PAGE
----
Professionals and their Organisations have Responsibilities 

Children and families have rights inside the child protection sector which are protected by multiple layers of legislation. Practitioners and organisations working in children’s social care have a legal responsibility to deliver those rights. 

This commission is about the injustices and gaps that have been created by a system which has failed to meet the needs and rights of children and their families.   

If you are a child protection practitioner or organisation delivering children’s social care or working inside the system: this commission is an ally in the fight to create a humane, efficient and sustainable social care system for families. 

It will look at the nature of human rights and the responsibilities of organisations and professionals to engage in meaningful child welfare practice.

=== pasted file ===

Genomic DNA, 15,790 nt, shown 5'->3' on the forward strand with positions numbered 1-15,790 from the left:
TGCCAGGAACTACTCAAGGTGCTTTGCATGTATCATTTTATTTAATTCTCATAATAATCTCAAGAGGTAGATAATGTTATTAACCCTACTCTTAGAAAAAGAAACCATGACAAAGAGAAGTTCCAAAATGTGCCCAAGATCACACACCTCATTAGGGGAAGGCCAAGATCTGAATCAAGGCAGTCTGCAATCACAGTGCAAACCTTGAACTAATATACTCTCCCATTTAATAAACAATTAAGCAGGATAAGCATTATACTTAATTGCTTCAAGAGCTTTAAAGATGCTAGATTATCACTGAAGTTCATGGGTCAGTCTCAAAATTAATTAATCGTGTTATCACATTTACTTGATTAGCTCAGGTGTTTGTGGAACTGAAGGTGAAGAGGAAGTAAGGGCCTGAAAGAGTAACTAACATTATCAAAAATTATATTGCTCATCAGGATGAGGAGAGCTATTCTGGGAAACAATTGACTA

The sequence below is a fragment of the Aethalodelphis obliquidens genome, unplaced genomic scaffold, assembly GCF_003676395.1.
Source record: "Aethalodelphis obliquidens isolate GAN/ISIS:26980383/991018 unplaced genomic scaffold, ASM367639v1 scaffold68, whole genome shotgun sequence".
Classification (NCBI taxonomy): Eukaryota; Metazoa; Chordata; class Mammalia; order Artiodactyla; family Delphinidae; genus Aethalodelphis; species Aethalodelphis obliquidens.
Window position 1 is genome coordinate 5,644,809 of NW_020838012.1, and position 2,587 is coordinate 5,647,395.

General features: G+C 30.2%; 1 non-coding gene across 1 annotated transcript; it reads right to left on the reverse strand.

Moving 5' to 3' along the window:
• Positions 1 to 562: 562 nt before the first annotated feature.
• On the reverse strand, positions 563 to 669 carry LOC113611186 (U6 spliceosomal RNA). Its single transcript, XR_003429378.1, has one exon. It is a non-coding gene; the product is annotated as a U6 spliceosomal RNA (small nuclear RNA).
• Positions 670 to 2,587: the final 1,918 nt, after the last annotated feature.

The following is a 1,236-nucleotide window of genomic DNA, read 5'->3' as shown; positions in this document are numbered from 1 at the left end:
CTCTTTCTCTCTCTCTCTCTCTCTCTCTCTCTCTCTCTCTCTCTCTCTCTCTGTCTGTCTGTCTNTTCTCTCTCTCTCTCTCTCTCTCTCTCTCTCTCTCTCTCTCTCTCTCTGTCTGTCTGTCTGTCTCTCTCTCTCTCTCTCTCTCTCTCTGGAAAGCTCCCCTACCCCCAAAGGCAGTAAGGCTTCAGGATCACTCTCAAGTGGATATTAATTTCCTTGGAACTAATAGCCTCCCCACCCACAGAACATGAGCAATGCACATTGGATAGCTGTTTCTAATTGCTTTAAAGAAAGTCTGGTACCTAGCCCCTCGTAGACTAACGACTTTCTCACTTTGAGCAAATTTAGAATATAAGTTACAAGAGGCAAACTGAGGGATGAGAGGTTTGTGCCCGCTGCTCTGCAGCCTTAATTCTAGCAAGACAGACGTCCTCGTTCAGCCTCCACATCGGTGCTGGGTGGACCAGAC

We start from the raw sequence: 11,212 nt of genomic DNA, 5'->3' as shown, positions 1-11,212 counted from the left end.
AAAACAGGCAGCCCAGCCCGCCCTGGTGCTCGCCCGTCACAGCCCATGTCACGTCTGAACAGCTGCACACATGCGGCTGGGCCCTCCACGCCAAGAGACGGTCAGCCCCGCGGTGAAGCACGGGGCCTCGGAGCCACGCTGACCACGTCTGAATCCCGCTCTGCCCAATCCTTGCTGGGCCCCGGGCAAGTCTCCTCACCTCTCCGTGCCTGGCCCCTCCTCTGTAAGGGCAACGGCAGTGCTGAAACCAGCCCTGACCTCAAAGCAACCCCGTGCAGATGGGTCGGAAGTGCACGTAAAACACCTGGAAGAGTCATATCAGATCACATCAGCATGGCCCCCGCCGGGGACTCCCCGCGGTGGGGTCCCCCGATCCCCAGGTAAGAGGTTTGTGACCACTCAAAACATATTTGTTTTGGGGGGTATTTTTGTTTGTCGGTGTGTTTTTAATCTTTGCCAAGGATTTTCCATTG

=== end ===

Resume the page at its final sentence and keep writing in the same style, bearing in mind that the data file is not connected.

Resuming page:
The commission understands that the children’s social care sector may be wary about engaging with a review which is going to place poor practice under the microscope, but it is only through such an investigation that meaningful change can happen.

And it is change that will benefit both families and practitioners. 

The commission welcomes every child protection practitioner who wants to make a difference, who wants to find ways to resolve the problems inside the sector and who understands the importance of investing in an infrastructure for families which will support and empower them. 

In order to do this practitioners must allow families to express their truth, and to hear what they say. 

The commission privileges the voices of children and their families, but it will also enable other narratives to be heard alongside theirs so it can bring about change. 

Children’s social care practitioners and the many different professionals working in the field should be supporting families wherever possible. A system which focuses on prevention rather than cure, and which can support children and families through life’s challenges can prevent families from buckling under the weight of oppressive problems such as acute poverty. 

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